established in the world, that it would be superfluous, if not
impertinent, to endeavour any panegyric upon it. King Charles
II. whom the judicious part of mankind will readily
acknowledge to be a sovereign judge of wit, was so great an
admirer of it, that he would often pleasantly quote it in his
conversation. However, since most men have a curiosity to have
some account of such anonymous authors, whose compositions
have been eminent for wit or learning, we have, for their
information, subjoined a short Life of the Author.


Samuel Butler, the Author of this excellent Poem, was born in
the Parish of Strensham, in the county of Worcester, and
baptized there the 13th of Feb. 1612. His father, who was of the
same name, was an honest country farmer, who had some small
estate of his own, but rented a much greater of the Lord of the
Manor where he lived. However, perceiving in this son an early
inclination to learning, he made a shift to have him educated in
the free-school at Worcester, under Mr. Henry Bright; where
having passed the usual time, and being become an excellent
school-scholar, he went for some little time to Cambridge, but
was never matriculated into that University, his father's abilities
not being sufficient to be at the charge of an academical
education; so that our Author returned soon into his native
county, and became clerk to one Mr. Jefferys, of Earl's-Croom,
an eminent Justice of the Peace for that County, with whom he
lived some years, in an easy and no contemptible service. Here
by the indulgence of a kind master, he had sufficient leisure to
apply himself to whatever learning his inclinations led him,
which were chiefly history and poetry; to which, for his
diversion, he joined music and painting; and I have seen some
pictures, said to be of his drawing, which remained in that
family; which I mention not for the excellency of them, but to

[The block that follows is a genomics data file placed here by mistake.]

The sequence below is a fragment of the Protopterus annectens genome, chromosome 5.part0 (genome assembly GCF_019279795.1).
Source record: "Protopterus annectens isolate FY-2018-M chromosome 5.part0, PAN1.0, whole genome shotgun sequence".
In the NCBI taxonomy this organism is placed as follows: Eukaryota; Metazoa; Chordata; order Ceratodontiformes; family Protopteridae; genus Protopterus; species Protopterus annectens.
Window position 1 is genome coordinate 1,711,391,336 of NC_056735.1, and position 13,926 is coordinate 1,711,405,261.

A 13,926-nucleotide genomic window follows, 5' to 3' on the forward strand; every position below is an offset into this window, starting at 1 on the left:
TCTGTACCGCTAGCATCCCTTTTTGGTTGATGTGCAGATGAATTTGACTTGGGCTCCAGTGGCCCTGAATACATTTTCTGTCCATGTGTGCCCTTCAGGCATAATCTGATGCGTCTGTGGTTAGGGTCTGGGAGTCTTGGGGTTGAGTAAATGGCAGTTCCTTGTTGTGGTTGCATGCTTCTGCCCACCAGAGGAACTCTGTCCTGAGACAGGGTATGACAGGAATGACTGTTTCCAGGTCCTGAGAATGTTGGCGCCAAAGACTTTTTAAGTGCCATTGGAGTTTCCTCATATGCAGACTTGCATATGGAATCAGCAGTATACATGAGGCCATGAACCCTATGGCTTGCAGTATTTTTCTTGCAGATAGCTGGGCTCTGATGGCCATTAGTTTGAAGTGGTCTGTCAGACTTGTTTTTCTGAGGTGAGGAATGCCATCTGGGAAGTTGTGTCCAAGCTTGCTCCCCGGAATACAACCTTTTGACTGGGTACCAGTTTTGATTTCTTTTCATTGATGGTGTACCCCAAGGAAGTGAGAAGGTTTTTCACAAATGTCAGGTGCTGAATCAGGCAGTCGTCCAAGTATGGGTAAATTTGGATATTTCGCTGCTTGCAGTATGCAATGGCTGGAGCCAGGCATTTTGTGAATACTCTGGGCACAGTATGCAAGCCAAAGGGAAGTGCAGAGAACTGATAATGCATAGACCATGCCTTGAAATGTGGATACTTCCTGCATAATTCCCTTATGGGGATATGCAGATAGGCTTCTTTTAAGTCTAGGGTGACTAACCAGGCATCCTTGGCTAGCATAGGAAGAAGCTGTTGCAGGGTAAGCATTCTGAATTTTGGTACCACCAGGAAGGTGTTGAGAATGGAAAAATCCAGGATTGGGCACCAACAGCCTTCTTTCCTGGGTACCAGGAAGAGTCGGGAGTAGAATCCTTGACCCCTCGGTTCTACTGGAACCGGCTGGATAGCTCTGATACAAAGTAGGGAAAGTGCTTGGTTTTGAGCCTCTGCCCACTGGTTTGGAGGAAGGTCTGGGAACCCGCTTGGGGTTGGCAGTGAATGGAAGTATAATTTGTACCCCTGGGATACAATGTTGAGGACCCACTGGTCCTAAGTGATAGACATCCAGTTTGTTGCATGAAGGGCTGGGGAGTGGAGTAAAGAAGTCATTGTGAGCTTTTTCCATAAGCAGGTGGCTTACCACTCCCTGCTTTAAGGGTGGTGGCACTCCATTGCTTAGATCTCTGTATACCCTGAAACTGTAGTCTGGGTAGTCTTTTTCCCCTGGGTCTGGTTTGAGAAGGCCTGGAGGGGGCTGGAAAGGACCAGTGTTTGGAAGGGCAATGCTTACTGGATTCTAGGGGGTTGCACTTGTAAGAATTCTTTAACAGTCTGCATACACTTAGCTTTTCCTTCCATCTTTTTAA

satisfy the reader of his early inclinations to that noble art; for
which also he was afterwards entirely beloved by Mr. Samuel
Cooper, one of the most eminent painters of his time.

He was after this recommended to that great encourager of
learning, Elizabeth Countess of Kent, where he had not only the
opportunity to consult all manner of learned books, but to
converse also with that living library of learning, the great Mr

Our Author lived some time also with Sir Samuel Luke, who
was of an ancient family in Bedfordshire but, to his dishonour,
an eminent commander under the usurper Oliver Cromwell: and
then it was, as I am informed, he composed this loyal Poem.
For, though fate, more than choice, seems to have placed him in
the service of a Knight so notorious, both in his person and
politics, yet, by the rule of contraries, one may observe
throughout his whole Poem, that he was most orthodox, both in
his religion and loyalty. And I am the more induced to believe
he wrote it about that time, because he had then the opportunity
to converse with those living characters of rebellion, nonsense,
and hypocrisy, which he so livelily and pathetically exposes
throughout the whole work.

After the restoration of King Charles II. those who were at the
helm, minding money more than merit, our Author found that
verse in Juvenal to be exactly verified in himself:

Haud facile emergunt, quorum virtutibus obstat
Res angusta domi:
[They do not easily rise whose virtues are held back by the
straitened circumstances of their home]

And being endued with that innate modesty, which rarely finds
promotion in princes' courts. He became Secretary to Richard
Earl of Carbury, Lord President of the Principality of Wales,
who made him Steward of Ludlow-Castle, when the Court there